Central banks can fill the mismatch by becoming buyers of last resort, but the political leeway to engage in this sort of manipulation is evaporating along with liquidity.
4. 2018-19 is not a repeat of 2008-09. While many have observed the similarity of the stock market meltdown in 2008 and 2018, the fundamentals are not as close a match. There is no analog to subprime mortgages this time around. That doesn’t mean there won’t be turmoil and asymmetries, but it does suggest we shouldn’t put too much weight on expectations that 2019 will follow the template of 2009. I’ll have more to say on this soon.
5. The predictably outsized returns on capital have ended. There’s more on this in The Crisis of Capital.
6. Debt and stagnant income. Rising debt is supposed to be matched by rising income to service the debt, but the story of the 21st century is debt is soaring while earned income is stagnating for the bottom 95%. That asymmetry eventually matters, for example, when zombie corporations finally default and marginal household borrowers default. The losses can’t be socialized this time around; the stripmined masses have finally awakened to the skims and scams of central states and banks.

Americans paychecks are bigger than 40 Years ago, but their purchasing power has hardly budget 1964-2018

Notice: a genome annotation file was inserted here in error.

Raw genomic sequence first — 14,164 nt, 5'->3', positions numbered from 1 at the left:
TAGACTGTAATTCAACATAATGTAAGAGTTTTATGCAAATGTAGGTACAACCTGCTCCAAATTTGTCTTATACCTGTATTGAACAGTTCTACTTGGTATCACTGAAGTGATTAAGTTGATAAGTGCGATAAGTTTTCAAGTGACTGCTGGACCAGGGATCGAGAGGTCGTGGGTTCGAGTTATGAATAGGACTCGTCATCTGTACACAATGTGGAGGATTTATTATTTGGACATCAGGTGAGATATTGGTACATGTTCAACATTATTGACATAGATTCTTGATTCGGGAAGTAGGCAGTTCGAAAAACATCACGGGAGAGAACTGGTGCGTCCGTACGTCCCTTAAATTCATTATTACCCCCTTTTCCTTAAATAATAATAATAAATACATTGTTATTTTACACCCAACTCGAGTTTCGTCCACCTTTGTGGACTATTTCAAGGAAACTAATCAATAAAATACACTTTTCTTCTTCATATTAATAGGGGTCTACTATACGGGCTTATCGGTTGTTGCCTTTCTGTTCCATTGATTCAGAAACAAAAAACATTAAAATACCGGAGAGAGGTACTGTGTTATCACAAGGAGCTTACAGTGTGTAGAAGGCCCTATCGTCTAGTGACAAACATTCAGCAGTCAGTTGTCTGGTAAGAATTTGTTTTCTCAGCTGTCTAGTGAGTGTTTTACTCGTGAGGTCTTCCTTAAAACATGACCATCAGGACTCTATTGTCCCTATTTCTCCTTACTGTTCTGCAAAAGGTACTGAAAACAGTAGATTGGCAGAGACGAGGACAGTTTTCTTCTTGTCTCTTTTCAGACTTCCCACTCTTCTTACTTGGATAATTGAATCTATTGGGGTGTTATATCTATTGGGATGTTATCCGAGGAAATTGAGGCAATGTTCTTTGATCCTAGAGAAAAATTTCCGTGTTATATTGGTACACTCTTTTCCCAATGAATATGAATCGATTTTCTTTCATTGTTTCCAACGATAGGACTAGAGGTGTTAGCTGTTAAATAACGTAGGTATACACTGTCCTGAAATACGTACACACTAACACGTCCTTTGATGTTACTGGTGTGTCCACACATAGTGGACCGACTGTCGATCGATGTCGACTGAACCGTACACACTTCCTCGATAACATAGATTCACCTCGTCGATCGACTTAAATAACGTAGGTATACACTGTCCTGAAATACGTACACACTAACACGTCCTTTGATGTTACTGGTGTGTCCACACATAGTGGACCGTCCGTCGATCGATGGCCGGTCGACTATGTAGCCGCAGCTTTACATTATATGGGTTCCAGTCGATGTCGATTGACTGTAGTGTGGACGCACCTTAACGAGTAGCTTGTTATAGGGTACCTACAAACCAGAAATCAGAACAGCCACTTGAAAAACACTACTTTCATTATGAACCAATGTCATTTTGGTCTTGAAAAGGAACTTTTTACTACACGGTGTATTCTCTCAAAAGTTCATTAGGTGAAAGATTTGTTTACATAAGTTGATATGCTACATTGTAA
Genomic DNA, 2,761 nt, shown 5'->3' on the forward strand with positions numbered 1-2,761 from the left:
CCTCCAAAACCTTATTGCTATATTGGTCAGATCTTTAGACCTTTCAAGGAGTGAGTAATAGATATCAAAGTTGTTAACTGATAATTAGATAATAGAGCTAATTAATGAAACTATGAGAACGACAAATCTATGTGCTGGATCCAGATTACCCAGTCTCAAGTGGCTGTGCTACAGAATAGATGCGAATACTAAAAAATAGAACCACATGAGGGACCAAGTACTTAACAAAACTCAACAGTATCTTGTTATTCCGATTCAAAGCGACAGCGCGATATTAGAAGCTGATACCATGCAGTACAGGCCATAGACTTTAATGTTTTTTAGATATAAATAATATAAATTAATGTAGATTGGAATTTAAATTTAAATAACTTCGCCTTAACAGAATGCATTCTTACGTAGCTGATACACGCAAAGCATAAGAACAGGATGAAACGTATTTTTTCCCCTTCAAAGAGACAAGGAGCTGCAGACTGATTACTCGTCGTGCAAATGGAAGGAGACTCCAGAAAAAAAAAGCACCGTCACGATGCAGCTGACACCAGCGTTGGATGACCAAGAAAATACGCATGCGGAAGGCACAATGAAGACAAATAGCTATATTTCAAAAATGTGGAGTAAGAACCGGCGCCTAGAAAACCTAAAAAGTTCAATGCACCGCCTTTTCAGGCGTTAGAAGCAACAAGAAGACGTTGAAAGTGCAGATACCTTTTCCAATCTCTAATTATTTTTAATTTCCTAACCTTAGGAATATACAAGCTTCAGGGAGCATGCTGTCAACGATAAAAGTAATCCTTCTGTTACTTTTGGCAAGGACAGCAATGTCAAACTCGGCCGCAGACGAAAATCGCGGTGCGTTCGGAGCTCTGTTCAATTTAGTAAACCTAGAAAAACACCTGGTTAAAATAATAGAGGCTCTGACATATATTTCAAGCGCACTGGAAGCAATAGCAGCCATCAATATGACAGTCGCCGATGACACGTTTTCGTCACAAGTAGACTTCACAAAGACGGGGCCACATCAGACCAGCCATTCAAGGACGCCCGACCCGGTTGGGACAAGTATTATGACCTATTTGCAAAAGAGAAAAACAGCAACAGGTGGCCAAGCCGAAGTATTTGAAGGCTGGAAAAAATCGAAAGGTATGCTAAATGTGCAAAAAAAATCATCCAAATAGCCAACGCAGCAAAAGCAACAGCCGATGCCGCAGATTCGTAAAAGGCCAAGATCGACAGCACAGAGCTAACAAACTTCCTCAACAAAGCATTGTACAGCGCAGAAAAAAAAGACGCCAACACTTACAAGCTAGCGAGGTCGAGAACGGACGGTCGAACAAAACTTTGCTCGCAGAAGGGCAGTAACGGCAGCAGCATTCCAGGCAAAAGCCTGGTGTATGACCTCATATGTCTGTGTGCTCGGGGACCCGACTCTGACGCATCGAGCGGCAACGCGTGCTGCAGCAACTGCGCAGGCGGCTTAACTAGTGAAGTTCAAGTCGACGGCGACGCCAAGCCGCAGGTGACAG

Americans paychecks are bigger than 40 Years ago, but their purchasing power has hardly budget 1964-2018

- Click to enlarge

7. The much-desired de-dollarization of the global economy has yet to materialize. Personally, I believe a profusion of competing currencies in a transparent, open market is the ideal arrangement, but here’s the current arrangement: the USD and euro are dominant.

USD other currencies

USD other currencies

- Click to enlarge

8. Global harvests of grain and other essential food commodities have been good. Our luck may run out in the years ahead.
9. Cultural Revolutions are becoming more extreme and divisive. I’ll have more to say on this soon.
10. The topics covered here in December are key issues in 2019: in case you missed these:
My new book is The Adventures of the Consulting Philosopher: The Disappearance of Drake. For more, please visit the book's website.
The Adventures of the Consulting Philosopher: The Disappearance of Drake
Full story here
Charles Hugh Smith
At readers' request, I've prepared a biography. I am not confident this is the right length or has the desired information; the whole project veers uncomfortably close to PR. On the other hand, who wants to read a boring bio? I am reminded of the "Peanuts" comic character Lucy, who once issued this terse biographical summary: "A man was born, he lived, he died." All undoubtedly true, but somewhat lacking in narrative.
Previous post See more for 5.) Charles Hugh Smith Next post
Tags:

Permanent link to this article: https://snbchf.com/2019/01/hugh-smith-couple-thoughts-2019/

Leave a Reply

Your email address will not be published.

You may use these HTML tags and attributes: <a href="" title=""> <abbr title=""> <acronym title=""> <b> <blockquote cite=""> <cite> <code> <del datetime=""> <em> <i> <q cite=""> <s> <strike> <strong>

This site uses Akismet to reduce spam. Learn how your comment data is processed.